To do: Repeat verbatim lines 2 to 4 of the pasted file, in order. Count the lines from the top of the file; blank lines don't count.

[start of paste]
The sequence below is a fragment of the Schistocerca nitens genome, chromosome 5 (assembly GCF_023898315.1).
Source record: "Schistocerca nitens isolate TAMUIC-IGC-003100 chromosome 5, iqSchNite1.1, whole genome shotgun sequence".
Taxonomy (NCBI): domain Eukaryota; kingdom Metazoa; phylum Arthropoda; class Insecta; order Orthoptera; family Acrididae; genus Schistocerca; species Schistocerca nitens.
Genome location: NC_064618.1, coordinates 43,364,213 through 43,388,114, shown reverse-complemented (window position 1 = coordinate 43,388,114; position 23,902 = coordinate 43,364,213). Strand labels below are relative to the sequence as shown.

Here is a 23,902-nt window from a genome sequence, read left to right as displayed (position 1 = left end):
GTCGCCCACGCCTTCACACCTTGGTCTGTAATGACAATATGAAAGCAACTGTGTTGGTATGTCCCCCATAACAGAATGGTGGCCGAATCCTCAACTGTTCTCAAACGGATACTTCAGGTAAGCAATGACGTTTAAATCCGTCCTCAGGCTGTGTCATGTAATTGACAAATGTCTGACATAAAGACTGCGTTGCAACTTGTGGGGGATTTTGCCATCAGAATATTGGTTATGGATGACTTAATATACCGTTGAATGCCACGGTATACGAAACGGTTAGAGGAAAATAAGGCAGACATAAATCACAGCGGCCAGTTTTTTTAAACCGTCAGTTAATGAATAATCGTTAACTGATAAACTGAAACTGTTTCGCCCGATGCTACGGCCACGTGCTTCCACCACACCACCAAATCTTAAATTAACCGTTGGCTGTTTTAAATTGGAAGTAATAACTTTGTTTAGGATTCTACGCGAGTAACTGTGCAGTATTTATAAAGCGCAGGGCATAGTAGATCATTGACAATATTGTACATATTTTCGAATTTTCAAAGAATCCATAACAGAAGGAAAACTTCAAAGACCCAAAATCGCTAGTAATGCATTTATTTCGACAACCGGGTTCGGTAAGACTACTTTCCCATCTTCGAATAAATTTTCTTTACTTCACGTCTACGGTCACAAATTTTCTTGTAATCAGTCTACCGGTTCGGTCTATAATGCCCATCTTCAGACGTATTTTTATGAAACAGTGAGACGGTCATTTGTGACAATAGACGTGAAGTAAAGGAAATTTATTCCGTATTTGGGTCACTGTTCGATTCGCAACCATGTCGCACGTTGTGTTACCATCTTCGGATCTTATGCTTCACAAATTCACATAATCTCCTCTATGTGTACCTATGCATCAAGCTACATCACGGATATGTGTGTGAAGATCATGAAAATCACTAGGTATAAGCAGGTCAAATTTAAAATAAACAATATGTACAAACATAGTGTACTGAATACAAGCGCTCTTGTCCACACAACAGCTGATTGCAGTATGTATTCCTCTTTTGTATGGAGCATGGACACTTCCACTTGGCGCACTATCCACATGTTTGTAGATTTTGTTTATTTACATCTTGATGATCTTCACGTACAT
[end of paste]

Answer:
Source record: "Schistocerca nitens isolate TAMUIC-IGC-003100 chromosome 5, iqSchNite1.1, whole genome shotgun sequence".
Taxonomy (NCBI): domain Eukaryota; kingdom Metazoa; phylum Arthropoda; class Insecta; order Orthoptera; family Acrididae; genus Schistocerca; species Schistocerca nitens.
Genome location: NC_064618.1, coordinates 43,364,213 through 43,388,114, shown reverse-complemented (window position 1 = coordinate 43,388,114; position 23,902 = coordinate 43,364,213). Strand labels below are relative to the sequence as shown.